Chinese cross-border payments and receipts in yuan increased to a record $549.9 billion in March from $434.5 billion a month earlier, still as a result of the “dropping US dollars” phenomenon. The same circumstances have also caused the yuan’s share in international trade to increase by 48.4% while the dollar’s part decreased to 46.7%.
The list of nations abandoning the US dollar has grown longer. This measure thus has the effect of making Chinese cross-border transactions dominated by the yuan, the country’s own currency. Because of this, the Chinese yuan has already surpassed the US dollar as the most common currency used in cross-border transactions in China for the first time ever.
In a bid to break away from the dollar, China has been promoting the use of its own currency for international trade. In addition, more nations are using the yuan for commerce now than ever before.
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Argentina to Utilize Yuan for Chinese Imports
As Argentina stated that it will pay for Chinese goods using yuan rather than dollars, the Chinese yuan is once again making headlines. This announcement was made directly by the government of Argentina, and it is said to be motivated by efforts to replenish the nation’s declining dollar reserves.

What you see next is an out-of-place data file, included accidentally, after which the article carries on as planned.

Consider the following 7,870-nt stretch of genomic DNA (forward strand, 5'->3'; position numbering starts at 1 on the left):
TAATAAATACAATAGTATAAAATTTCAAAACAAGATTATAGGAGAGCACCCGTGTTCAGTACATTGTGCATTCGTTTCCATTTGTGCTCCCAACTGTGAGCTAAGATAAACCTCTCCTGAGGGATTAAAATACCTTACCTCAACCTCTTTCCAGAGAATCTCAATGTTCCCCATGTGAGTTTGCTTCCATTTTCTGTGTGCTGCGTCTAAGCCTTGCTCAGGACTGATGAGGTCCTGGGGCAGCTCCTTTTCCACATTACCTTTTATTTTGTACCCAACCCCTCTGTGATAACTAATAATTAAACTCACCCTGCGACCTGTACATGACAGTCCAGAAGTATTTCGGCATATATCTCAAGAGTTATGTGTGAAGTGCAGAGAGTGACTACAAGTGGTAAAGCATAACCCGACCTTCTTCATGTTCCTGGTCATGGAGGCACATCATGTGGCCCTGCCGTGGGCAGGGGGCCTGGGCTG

According to a government statement, the government also announced that they want to pay for roughly $1 billion of Chinese imports in yuan rather than dollars, and after that, roughly $790 million of monthly imports will be paid for in yuan.
The Argentine government’s alleged decision is reported to be heavily motivated by a desire to reduce the outflow of money. This is also the rationale given by Sergio Massa, the economy minister for Argentina, who made the statement at a gathering after meeting with Zou Xiaoli, the Chinese ambassador, and representatives from various businesses.
This announcement was made while the country of South America struggled with crucial dollar reserve levels, a dramatic decline in agricultural exports due to a severe drought, and political unrest ahead of elections this year.
Countries Dropping US Dollars
As four big US banks fail this year, the banking crisis worsens and fuels concerns about the dollar’s status as the world’s reserve currency. Similar agreements have also been signed this week by Argentina and China in an effort to replenish the nation’s depleting dollar reserves.
In addition to Argentina, rumors claim that the Bank of Thailand was already in contact with the central bank of China. Brazil and China reached an agreement in late March to conduct commerce in their own national currencies rather than through the US dollar.
Along with Brazil and Argentina, other countries that no longer use the dollar for trade include Russia, India, Kenya, Kazakhstan, Pakistan, Saudi Arabia, the United Arab Emirates, and several ASEAN countries.